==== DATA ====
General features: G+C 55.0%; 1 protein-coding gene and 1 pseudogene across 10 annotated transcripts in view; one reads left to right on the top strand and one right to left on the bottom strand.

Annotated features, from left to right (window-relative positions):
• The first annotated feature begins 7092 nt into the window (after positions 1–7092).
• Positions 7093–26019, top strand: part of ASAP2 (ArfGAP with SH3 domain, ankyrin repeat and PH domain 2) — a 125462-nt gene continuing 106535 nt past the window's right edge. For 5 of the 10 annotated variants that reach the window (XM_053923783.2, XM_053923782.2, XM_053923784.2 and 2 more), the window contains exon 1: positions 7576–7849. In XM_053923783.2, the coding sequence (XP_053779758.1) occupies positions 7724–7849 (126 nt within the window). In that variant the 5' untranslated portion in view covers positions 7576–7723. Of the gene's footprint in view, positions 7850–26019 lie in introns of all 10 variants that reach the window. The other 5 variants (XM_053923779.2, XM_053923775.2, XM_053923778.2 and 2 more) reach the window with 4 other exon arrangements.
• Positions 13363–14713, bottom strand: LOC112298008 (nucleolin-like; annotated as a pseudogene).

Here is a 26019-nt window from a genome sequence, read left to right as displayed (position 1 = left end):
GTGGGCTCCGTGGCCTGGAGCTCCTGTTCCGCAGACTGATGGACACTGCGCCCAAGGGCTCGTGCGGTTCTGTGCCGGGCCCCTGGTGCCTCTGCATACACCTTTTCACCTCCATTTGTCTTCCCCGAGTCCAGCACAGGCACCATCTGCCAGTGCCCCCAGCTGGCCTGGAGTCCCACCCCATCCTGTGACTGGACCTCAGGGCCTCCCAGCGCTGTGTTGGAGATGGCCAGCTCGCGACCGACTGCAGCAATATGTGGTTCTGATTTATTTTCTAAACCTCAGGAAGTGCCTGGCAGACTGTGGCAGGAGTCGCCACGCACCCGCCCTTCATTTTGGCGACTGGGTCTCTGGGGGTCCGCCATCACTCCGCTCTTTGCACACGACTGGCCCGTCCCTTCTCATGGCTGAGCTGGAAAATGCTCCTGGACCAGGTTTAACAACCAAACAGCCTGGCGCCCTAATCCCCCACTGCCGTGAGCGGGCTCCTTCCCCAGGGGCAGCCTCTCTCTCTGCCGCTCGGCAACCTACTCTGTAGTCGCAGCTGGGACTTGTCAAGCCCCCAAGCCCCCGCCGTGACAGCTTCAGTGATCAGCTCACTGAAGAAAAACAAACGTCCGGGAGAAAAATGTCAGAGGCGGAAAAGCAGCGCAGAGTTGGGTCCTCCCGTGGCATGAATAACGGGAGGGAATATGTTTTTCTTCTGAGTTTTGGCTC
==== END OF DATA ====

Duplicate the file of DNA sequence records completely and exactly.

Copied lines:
General features: G+C 55.0%; 1 protein-coding gene and 1 pseudogene across 10 annotated transcripts in view; one reads left to right on the top strand and one right to left on the bottom strand.

Annotated features, from left to right (window-relative positions):
• The first annotated feature begins 7092 nt into the window (after positions 1–7092).
• Positions 7093–26019, top strand: part of ASAP2 (ArfGAP with SH3 domain, ankyrin repeat and PH domain 2) — a 125462-nt gene continuing 106535 nt past the window's right edge. For 5 of the 10 annotated variants that reach the window (XM_053923783.2, XM_053923782.2, XM_053923784.2 and 2 more), the window contains exon 1: positions 7576–7849. In XM_053923783.2, the coding sequence (XP_053779758.1) occupies positions 7724–7849 (126 nt within the window). In that variant the 5' untranslated portion in view covers positions 7576–7723. Of the gene's footprint in view, positions 7850–26019 lie in introns of all 10 variants that reach the window. The other 5 variants (XM_053923779.2, XM_053923775.2, XM_053923778.2 and 2 more) reach the window with 4 other exon arrangements.
• Positions 13363–14713, bottom strand: LOC112298008 (nucleolin-like; annotated as a pseudogene).

Here is a 26019-nt window from a genome sequence, read left to right as displayed (position 1 = left end):
GTGGGCTCCGTGGCCTGGAGCTCCTGTTCCGCAGACTGATGGACACTGCGCCCAAGGGCTCGTGCGGTTCTGTGCCGGGCCCCTGGTGCCTCTGCATACACCTTTTCACCTCCATTTGTCTTCCCCGAGTCCAGCACAGGCACCATCTGCCAGTGCCCCCAGCTGGCCTGGAGTCCCACCCCATCCTGTGACTGGACCTCAGGGCCTCCCAGCGCTGTGTTGGAGATGGCCAGCTCGCGACCGACTGCAGCAATATGTGGTTCTGATTTATTTTCTAAACCTCAGGAAGTGCCTGGCAGACTGTGGCAGGAGTCGCCACGCACCCGCCCTTCATTTTGGCGACTGGGTCTCTGGGGGTCCGCCATCACTCCGCTCTTTGCACACGACTGGCCCGTCCCTTCTCATGGCTGAGCTGGAAAATGCTCCTGGACCAGGTTTAACAACCAAACAGCCTGGCGCCCTAATCCCCCACTGCCGTGAGCGGGCTCCTTCCCCAGGGGCAGCCTCTCTCTCTGCCGCTCGGCAACCTACTCTGTAGTCGCAGCTGGGACTTGTCAAGCCCCCAAGCCCCCGCCGTGACAGCTTCAGTGATCAGCTCACTGAAGAAAAACAAACGTCCGGGAGAAAAATGTCAGAGGCGGAAAAGCAGCGCAGAGTTGGGTCCTCCCGTGGCATGAATAACGGGAGGGAATATGTTTTTCTTCTGAGTTTTGGCTC